Canadian telecom operator Telus to lay off 6K workers globally
Telus had 1,08,500 employees at the end of 2022, according to data from financial markets data firm Refinitiv
TORONTO: Canadian telecom operator Telus has announced to lay off 6,000 employees across its business -- about six per cent of its global workforce, in order to free up cash and remain competitive.
"Our resilience and ability to embrace change and continuously evolve the way we operate are cornerstones of our Telus culture and will continue to fuel our future success," said Darren Entwistle, President and CEO of Telus in the company's Q2 2023 earnings report.
"It is therefore with a very heavy heart that we are seeking to reduce 6,000 staff positions across our global footprint, representing approximately 4,000 reductions at Telus and 2,000 at Telus International, including offering early retirement and voluntary departure packages," he added.
The downsizing will include early retirement and voluntary departure incentives.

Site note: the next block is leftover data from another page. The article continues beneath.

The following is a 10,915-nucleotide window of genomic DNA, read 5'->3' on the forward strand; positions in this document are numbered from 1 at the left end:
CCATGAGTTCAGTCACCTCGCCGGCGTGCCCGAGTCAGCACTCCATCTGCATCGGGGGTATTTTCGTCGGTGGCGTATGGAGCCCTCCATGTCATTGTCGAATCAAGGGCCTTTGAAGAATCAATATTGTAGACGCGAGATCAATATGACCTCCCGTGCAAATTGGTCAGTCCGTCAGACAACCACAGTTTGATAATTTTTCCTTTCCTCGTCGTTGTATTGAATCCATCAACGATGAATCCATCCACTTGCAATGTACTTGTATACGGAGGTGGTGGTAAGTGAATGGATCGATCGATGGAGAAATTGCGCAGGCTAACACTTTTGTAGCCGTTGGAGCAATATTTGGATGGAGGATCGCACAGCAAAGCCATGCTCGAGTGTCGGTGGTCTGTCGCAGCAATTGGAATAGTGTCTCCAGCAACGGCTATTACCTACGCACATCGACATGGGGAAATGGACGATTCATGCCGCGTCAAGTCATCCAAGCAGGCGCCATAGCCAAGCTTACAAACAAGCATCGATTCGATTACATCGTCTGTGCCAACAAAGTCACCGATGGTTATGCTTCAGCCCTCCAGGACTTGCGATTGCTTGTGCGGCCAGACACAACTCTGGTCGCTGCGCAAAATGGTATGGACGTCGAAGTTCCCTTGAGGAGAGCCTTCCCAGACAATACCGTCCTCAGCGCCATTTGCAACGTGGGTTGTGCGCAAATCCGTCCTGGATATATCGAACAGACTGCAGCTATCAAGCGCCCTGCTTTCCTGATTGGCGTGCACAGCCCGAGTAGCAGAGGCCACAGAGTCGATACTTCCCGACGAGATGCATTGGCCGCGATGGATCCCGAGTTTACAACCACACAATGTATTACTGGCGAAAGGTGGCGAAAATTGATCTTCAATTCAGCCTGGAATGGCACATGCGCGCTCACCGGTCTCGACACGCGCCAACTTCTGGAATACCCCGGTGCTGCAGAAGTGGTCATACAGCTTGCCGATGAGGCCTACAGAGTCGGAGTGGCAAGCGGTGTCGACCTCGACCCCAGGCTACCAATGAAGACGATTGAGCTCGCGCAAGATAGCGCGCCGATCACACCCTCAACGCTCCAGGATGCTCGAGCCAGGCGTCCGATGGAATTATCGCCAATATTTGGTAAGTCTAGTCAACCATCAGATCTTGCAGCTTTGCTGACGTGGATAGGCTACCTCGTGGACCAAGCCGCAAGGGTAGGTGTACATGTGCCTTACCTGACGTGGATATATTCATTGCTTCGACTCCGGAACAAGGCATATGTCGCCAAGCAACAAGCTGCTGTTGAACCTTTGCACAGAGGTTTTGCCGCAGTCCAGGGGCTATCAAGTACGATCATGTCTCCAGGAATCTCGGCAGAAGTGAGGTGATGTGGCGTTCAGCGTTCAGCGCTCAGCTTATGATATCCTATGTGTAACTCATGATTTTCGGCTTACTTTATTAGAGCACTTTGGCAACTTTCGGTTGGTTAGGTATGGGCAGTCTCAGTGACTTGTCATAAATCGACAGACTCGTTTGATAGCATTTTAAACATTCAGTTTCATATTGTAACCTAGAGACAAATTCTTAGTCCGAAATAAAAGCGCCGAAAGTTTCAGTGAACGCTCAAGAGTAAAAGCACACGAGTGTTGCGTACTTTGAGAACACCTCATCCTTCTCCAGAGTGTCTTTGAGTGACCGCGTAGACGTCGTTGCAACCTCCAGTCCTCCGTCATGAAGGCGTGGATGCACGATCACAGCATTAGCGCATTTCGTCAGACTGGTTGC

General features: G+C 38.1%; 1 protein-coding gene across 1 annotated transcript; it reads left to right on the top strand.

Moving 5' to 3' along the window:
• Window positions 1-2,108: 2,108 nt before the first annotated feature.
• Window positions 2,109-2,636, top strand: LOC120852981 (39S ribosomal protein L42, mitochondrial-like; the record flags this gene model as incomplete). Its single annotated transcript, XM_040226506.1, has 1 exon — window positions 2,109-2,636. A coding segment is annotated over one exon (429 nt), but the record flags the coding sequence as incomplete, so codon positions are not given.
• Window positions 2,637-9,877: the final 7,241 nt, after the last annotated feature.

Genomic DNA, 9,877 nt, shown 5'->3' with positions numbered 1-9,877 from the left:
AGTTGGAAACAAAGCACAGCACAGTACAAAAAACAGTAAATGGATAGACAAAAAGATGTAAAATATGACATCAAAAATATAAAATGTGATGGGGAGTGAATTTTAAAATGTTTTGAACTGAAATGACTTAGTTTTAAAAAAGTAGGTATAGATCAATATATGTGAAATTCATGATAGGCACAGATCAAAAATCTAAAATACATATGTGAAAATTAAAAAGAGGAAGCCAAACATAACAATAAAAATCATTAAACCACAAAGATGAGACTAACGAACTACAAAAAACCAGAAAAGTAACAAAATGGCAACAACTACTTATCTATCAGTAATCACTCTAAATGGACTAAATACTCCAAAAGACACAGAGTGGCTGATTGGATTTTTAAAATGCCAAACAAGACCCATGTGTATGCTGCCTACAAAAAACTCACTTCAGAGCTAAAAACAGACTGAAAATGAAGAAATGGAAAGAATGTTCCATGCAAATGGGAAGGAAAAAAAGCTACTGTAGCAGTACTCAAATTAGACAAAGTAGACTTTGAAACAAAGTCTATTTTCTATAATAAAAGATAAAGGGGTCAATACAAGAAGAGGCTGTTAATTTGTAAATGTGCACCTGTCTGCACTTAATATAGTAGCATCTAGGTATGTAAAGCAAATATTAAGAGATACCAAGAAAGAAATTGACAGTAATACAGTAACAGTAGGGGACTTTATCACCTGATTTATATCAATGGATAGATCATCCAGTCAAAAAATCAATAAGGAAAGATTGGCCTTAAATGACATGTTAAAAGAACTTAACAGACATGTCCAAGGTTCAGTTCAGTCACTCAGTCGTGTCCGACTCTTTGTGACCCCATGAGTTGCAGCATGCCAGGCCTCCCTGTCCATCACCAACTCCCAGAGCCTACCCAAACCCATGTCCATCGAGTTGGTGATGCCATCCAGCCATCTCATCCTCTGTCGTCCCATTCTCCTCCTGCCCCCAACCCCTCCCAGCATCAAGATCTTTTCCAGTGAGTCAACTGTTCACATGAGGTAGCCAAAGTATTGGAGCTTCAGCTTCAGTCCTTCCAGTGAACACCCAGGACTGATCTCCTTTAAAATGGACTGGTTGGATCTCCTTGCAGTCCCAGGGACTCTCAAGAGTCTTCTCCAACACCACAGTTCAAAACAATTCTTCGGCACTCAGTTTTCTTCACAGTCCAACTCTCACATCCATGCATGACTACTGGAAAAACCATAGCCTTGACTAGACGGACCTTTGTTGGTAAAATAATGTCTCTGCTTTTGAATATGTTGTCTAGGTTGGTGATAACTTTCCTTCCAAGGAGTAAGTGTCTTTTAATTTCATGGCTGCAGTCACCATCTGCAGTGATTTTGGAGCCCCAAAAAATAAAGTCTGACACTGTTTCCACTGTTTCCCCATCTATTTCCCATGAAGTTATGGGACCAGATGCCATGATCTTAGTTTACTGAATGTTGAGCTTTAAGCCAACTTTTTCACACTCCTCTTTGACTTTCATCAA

Given the scale of this programme, the company now expects incremental restructuring investments of up to $475 million in 2023.
"The programme we are announcing today will yield expected cumulative annual cost savings of more than $325 million. While this will temporarily and modestly dilute our Free Cash Flow in 2023, importantly, it will support strong Free Cash Flow expansion in the years ahead, as well as the progression of our leading, multi-year dividend growth program," the CEO said.
Telus had 1,08,500 employees at the end of 2022, according to data from financial markets data firm Refinitiv.
In May, the global telecom carrier Vodafone said it plans to reduce 11,000 jobs over the next three years, with an aim to "simplify" both headquarters and local markets.
Margherita Della Valle, Group Chief Executive, said their performance has not been good enough.
Vodafone said it has an action plan already underway, focused around three priorities -- significant investment reallocated in FY24 towards customer experience and brand, 11,000 role reductions planned over three years and Germany turnaround plan, continued pricing action and strategic review in Spain.